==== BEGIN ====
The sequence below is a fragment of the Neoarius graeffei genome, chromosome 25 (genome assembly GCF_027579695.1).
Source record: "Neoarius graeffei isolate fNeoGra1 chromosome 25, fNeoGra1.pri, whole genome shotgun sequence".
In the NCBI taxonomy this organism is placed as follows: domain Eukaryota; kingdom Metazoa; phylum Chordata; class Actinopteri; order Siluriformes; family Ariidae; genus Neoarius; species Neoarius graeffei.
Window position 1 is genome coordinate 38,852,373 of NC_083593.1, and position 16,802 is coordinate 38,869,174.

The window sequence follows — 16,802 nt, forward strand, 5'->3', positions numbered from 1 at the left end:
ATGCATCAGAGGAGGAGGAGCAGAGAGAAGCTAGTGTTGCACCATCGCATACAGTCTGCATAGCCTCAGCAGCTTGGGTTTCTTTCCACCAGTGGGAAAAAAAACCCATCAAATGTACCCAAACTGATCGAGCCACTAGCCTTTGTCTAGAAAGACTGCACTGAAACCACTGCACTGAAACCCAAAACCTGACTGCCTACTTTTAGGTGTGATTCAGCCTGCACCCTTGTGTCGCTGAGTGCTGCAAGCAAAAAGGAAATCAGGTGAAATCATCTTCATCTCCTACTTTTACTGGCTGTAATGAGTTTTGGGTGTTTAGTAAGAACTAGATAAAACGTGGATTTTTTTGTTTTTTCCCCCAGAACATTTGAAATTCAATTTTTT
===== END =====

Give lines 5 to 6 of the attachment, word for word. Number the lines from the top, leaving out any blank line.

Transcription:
The window sequence follows — 16,802 nt, forward strand, 5'->3', positions numbered from 1 at the left end:
ATGCATCAGAGGAGGAGGAGCAGAGAGAAGCTAGTGTTGCACCATCGCATACAGTCTGCATAGCCTCAGCAGCTTGGGTTTCTTTCCACCAGTGGGAAAAAAAACCCATCAAATGTACCCAAACTGATCGAGCCACTAGCCTTTGTCTAGAAAGACTGCACTGAAACCACTGCACTGAAACCCAAAACCTGACTGCCTACTTTTAGGTGTGATTCAGCCTGCACCCTTGTGTCGCTGAGTGCTGCAAGCAAAAAGGAAATCAGGTGAAATCATCTTCATCTCCTACTTTTACTGGCTGTAATGAGTTTTGGGTGTTTAGTAAGAACTAGATAAAACGTGGATTTTTTTGTTTTTTCCCCCAGAACATTTGAAATTCAATTTTTT